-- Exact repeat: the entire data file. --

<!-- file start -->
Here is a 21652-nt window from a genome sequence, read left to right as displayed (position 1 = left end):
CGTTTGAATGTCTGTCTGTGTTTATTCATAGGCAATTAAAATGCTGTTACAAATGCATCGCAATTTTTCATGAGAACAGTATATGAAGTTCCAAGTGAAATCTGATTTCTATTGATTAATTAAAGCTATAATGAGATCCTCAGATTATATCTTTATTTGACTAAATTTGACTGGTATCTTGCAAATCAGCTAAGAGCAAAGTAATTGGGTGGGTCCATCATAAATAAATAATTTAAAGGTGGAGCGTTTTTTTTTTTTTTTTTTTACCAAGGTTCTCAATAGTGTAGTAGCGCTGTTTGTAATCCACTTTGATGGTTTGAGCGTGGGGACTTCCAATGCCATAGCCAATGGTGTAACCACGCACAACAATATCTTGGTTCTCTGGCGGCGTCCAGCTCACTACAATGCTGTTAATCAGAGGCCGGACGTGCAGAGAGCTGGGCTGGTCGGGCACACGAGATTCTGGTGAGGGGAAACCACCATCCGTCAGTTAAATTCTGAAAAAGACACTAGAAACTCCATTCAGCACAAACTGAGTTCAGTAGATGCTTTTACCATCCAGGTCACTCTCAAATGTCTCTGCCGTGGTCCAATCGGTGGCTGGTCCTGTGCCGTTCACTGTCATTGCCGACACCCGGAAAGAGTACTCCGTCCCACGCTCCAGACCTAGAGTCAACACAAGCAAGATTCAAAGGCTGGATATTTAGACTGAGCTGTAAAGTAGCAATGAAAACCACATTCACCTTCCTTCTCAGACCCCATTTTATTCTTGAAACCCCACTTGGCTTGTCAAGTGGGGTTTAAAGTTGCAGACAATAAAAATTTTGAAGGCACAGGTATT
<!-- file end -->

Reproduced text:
Here is a 21652-nt window from a genome sequence, read left to right as displayed (position 1 = left end):
CGTTTGAATGTCTGTCTGTGTTTATTCATAGGCAATTAAAATGCTGTTACAAATGCATCGCAATTTTTCATGAGAACAGTATATGAAGTTCCAAGTGAAATCTGATTTCTATTGATTAATTAAAGCTATAATGAGATCCTCAGATTATATCTTTATTTGACTAAATTTGACTGGTATCTTGCAAATCAGCTAAGAGCAAAGTAATTGGGTGGGTCCATCATAAATAAATAATTTAAAGGTGGAGCGTTTTTTTTTTTTTTTTTTTACCAAGGTTCTCAATAGTGTAGTAGCGCTGTTTGTAATCCACTTTGATGGTTTGAGCGTGGGGACTTCCAATGCCATAGCCAATGGTGTAACCACGCACAACAATATCTTGGTTCTCTGGCGGCGTCCAGCTCACTACAATGCTGTTAATCAGAGGCCGGACGTGCAGAGAGCTGGGCTGGTCGGGCACACGAGATTCTGGTGAGGGGAAACCACCATCCGTCAGTTAAATTCTGAAAAAGACACTAGAAACTCCATTCAGCACAAACTGAGTTCAGTAGATGCTTTTACCATCCAGGTCACTCTCAAATGTCTCTGCCGTGGTCCAATCGGTGGCTGGTCCTGTGCCGTTCACTGTCATTGCCGACACCCGGAAAGAGTACTCCGTCCCACGCTCCAGACCTAGAGTCAACACAAGCAAGATTCAAAGGCTGGATATTTAGACTGAGCTGTAAAGTAGCAATGAAAACCACATTCACCTTCCTTCTCAGACCCCATTTTATTCTTGAAACCCCACTTGGCTTGTCAAGTGGGGTTTAAAGTTGCAGACAATAAAAATTTTGAAGGCACAGGTATT